We’ve spent a lot of time of late talking about the outdoors. We’ve explored adding or renovating garages, sheds, and sunrooms. We’ve discussed gutters, roofs, and siding. We’ve drooled over garden spaces and outdoor kitchens. After all, the sun is shining, the flowers are blooming, and the birds are singing (or banging into your clean windows—a problem you NEVER have if you have children or pets). The outdoors are wondrous. You can grill things (or burn things), grow things (so very many weeds), and generally enjoy all the things that don’t exist within the confines of your home.
But the indoors are pretty marvelous, too, particularly after a day spent out in the sun. After all, if you’re lucky, there’s water (we’re fans of indoor plumbing no matter the season). There’s cool air. And there are comfortable spaces to sit and unwind after a tiring stint of yard work, power washing, dog walking, or child herding.
Are your indoor spaces, in fact, comfortable ones? Are they working properly? Now is a great time to walk around the inside of your home with a keen eye for what might be in disrepair. Or what you might like to renovate or replace. After all, it’s far easier to have work done indoors while the outdoors are still a viable option to keep folks out from underfoot of the professionals.
Take a walk around your home. Pretend you’ve never seen it before (or borrow a friend or non-judgmental neighbor to walk around with you). We tend to become oblivious to signs of wear and tear in our homes, in part because if we don’t see it, then we think we don’t have to deal with it, and in part because we just don’t notice it (which, incidentally, happens to be the same phenomenon that seems to happen with the overflowing trash can that’s only apparent to you, despite living in a household with other people).
Bring a pen and paper or open the note-taking app on your smartphone (why, hello, 21st century) and be prepared to take copious notes. Work your way from top to bottom or bottom to top. Maybe left to right or right to left if you live in a ranch. No cheating and skipping those attics, basements, and crawl spaces if your home is multi-level!
Observe the ceilings, walls, and flooring. Are there missing tiles? Peeling paint? Shag carpeting that wasn’t shag when it was installed? Are there teeth marks in the molding (either dog or baby dental molds)? Any wet spaces that should be dry or dry spaces that should be wet? Leaking pipes? Water marks? Mold? Closet doors that don’t open or close (or closets missing doors)? Windows that don’t open or close (or that let it rain inside when it’s raining outside)?
As you walk through your home with a critical eye, make note of everything you see that could use some attention. When you’ve completed your tour (and compared observations if you’ve had company during your walk-through), you’ll want to organize your notes in a way that makes sense to you. You might categorize your list by room. Or sort by the kind of repair that’s required (plumbing, electrical, carpentry, etc.). However you choose to organize your list, we strongly suggest that you prioritize that list as well. Just like the medical profession uses triage to assess how urgent a patient’s need is, you want to be clear about what’s most critical for you to attend to first.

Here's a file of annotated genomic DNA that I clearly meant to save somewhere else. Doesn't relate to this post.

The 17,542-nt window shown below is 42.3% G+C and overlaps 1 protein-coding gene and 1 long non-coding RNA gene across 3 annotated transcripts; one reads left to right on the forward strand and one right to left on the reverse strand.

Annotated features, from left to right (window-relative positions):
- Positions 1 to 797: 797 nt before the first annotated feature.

Perhaps divide things into “must,” “should,” and “would love to” categories. Your “musts” are anything that’s potentially hazardous: bare wires, cracked and crumbling things, places growing mold, things that smell like gas but shouldn’t (and that aren’t spouses or dogs). “Shoulds” are things that impact ease of use, like the kitchen drawer that you can access even with the missing handles, but that involve a butter knife and a stream of cursing to open; or the broken shelves that mean your library consists of piles of books on the floor until that “one day” when you’re going to get around to fixing them. The “would love to” category might include any potential projects you see when you look at a space with fresh eyes. Like that living room window that would be amazing with a window seat. Or that space under the stairs that is just the right size for a reading nook. Or the unused bedroom that you’d love to convert into your future workout room, sewing room, man cave, or office space.
Here’s the best part of this list you’ve now created: HPI can take care of your entire list in one fell swoop or over time, as urgency and/or your budget requires. Your electrical work, plumbing, painting, tiling, installations, carpentry, repairs, renovations—all of it and more. So whether you’re ready to tackle some of those smaller issues before they become bigger and more costly repairs or you’ve got a big project in mind, the perfect time is now.